A search for “pence muslim ban” in the Trump archive, which shows the text of a video in which Mike Pence, when asked if he agrees with the Muslim ban, responded, “I do.”
Google search result for “how many men landed on the moon” in which a knowledge panel answers the query via Quora with “12 men.”
Google search result for “last man to land on the moon” in which a knowledge panel pulls text from a Wikipedia article and puts the name “Cernan” in bold as the answer to the question.
Google search result for “how many apostles were there” in which a knowledge panel replies “12 apostles” via Quora.
Google search result for “how old was lee harvey oswold at the time of the assassination” in which a knowledge panel puts in bold 18, 22, and 24, which are numbers from Oswold’s date of birth, date of death, and the date of the assassination via a Wikipedia article. None are an answer to the Googled question.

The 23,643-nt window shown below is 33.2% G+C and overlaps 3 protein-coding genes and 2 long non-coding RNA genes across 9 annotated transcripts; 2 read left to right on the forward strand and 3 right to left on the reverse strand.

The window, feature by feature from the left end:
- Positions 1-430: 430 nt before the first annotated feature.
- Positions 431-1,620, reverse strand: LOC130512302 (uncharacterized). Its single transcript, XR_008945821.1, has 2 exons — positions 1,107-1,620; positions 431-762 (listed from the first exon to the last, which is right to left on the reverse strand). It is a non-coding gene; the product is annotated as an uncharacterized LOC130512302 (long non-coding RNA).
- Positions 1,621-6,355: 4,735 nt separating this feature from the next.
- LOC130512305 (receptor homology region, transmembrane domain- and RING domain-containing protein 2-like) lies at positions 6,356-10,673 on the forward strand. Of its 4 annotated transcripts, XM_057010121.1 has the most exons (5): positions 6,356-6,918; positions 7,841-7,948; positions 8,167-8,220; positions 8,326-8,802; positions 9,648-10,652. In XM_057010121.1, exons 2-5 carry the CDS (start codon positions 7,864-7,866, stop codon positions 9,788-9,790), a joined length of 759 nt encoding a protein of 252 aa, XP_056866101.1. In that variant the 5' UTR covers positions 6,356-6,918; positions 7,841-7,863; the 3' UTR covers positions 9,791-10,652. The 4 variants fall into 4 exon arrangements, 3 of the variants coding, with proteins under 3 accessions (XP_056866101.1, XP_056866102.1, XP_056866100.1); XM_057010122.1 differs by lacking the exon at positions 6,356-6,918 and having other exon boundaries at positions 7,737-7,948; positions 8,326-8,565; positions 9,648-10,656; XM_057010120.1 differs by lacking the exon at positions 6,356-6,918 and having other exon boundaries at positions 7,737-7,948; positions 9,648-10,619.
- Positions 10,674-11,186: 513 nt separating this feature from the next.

Google search result for “Presidents in the kkk” in which a knowledge panel pulls the names of several presidents from The Trent Online.
Google search result for “is obama planning martial law” in which a knowledge panel pulls a quote from newstarget.com claiming that Obama is in fact planning martial law.
Google search result for “why did lee harvey oswold assassinate president kennedy” in which a knowledge panel pulls text from a site claiming that Oswold did not assassinate President Kennedy.
Google search result for “msg sensitvity” in which a knowledge panel pulls a list of symptoms from Healthline.
Google search result for “msg dangers” in which a knowledge panel brings up Mercola, which claims that msg causes brain damage, such as Alzheimer’s disease and learning disabilities.
Homepage of Buzzsumo, which features a search bar on its main page.
Buzzsumo results for “cancer,” showing two articles and their Facebook engagements, which is meant to measure the virality of the articles on Facebook.
Buzzsumo results for “cancer” scrolled down a few articles. One article, “Royal Rife: Cancer Cure Genius Silenced by Medical Mafia” uses particularly inflammatory language.